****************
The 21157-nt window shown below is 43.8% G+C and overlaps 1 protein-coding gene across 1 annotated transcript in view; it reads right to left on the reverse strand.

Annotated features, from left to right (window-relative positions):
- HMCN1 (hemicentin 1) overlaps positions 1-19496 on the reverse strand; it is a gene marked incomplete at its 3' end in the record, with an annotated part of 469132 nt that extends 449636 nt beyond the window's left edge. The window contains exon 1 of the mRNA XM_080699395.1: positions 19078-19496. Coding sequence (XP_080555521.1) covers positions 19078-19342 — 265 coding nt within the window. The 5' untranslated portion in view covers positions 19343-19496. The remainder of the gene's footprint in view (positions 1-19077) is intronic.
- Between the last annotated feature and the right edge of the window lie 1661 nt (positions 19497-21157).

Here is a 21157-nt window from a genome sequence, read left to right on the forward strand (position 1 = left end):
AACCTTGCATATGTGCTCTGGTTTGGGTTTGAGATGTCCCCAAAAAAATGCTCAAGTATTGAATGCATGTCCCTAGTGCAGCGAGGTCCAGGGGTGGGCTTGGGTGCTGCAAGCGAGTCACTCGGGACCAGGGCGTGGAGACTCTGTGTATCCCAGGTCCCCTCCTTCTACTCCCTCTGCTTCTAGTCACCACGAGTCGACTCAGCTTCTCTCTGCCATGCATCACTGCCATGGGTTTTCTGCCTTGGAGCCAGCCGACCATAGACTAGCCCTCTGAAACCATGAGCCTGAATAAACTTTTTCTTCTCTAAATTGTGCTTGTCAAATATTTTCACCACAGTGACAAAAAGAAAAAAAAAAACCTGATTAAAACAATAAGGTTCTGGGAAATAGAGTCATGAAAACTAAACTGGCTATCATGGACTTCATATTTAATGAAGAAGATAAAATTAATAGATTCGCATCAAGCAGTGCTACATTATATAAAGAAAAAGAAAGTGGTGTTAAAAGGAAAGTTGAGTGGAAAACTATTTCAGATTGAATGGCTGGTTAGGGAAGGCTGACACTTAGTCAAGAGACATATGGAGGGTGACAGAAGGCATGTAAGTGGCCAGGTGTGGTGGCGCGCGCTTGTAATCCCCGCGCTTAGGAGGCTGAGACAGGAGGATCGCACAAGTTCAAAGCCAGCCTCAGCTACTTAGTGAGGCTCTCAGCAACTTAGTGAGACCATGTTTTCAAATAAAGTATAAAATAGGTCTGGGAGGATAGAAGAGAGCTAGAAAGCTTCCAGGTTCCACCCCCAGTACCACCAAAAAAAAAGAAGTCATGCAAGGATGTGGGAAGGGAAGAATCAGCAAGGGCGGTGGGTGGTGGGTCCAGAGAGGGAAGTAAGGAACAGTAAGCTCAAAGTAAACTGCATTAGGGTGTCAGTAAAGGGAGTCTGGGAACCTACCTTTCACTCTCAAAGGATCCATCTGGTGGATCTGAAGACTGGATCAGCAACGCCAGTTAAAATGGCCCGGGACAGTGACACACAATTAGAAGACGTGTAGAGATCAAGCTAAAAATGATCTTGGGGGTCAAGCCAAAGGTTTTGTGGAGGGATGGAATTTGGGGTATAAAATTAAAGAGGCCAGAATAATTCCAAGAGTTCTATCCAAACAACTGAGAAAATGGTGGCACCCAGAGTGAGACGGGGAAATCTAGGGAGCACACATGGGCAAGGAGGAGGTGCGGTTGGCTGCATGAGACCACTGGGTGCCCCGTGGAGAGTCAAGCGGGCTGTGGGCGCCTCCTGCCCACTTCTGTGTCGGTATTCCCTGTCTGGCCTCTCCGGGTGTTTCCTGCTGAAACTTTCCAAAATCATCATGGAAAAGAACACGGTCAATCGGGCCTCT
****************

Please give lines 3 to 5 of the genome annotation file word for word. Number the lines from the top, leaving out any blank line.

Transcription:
- HMCN1 (hemicentin 1) overlaps positions 1-19496 on the reverse strand; it is a gene marked incomplete at its 3' end in the record, with an annotated part of 469132 nt that extends 449636 nt beyond the window's left edge. The window contains exon 1 of the mRNA XM_080699395.1: positions 19078-19496. Coding sequence (XP_080555521.1) covers positions 19078-19342 — 265 coding nt within the window. The 5' untranslated portion in view covers positions 19343-19496. The remainder of the gene's footprint in view (positions 1-19077) is intronic.
- Between the last annotated feature and the right edge of the window lie 1661 nt (positions 19497-21157).

Here is a 21157-nt window from a genome sequence, read left to right on the forward strand (position 1 = left end):